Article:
Thiruvananthapuram: Yashwant Sinha, the candidate of joint Opposition nominee in the presidential election, on Wednesday said a "thinking and speaking" person should be the resident of Rashtrapati Bhavan and not a rubber stamp.
Criticising the presentation of nomination papers of NDA candidate Droupadi Murmu by Prime Minister Narendra Modi, he said he presented his papers by himself.
"India needs a Rashtrapati who serves as the impartial custodian of the Constitution and not one who acts as a rubber stamp for the government. The President must have a mind of his/her own and use it conscientiously, without fear or favour, whenever the executive or other institutions of the Republic deviate from the Constitutional principles. It is my solemn assurance to the people of India that I shall serve as a President worthy of the lofty vision of the makers of the Constitution," Sinha said while speaking to reporters here.
The former union minister also criticised the Agnipath, the new defence recruitment scheme, brought out by the Union government, and said no necessary consultations were made before going ahead with its introduction.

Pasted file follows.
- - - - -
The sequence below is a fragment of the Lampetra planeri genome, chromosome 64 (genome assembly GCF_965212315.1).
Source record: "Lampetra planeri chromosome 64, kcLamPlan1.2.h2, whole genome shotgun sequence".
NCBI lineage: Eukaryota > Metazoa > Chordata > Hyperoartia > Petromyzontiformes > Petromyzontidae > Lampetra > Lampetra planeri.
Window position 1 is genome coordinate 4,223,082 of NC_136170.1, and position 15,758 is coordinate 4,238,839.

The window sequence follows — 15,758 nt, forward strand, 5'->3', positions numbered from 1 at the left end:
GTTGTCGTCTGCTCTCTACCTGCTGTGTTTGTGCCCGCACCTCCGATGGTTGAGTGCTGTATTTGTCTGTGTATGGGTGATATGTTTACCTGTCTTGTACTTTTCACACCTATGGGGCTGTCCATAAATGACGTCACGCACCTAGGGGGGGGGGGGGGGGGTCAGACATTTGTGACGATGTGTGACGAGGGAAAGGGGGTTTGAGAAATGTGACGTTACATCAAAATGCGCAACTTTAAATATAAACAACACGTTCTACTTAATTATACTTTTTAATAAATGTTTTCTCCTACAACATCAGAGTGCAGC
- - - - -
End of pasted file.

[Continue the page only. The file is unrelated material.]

There are Parliament Standing Committees on defence which were also not consulted, he alleged.
It was all done in a hurry and the result was seen on ground, he said, mentioning about the country-wide agitations against the scheme.
This is not the way to solve the issue of unemployment, he added.
He also condemned the "barbaric" killing of a tailor in Udaipur city of Rajasthan, saying that such instances of violence have no place in a democracy and the perpetrators should be punished as strictly as the law of the land permits.
He also condemned the arrest of Mohammed Zubair, a journalist, who co-founded Alt News, saying that the action was taken on a baseless accusation of hurting the religious sentiments of a community.
"Ironically, the arrest happened on a day when India, represented by the Prime Minister, was waxing eloquent in the meeting of G7 in Germany about the need to protect free speech both online and offline," Sinha said.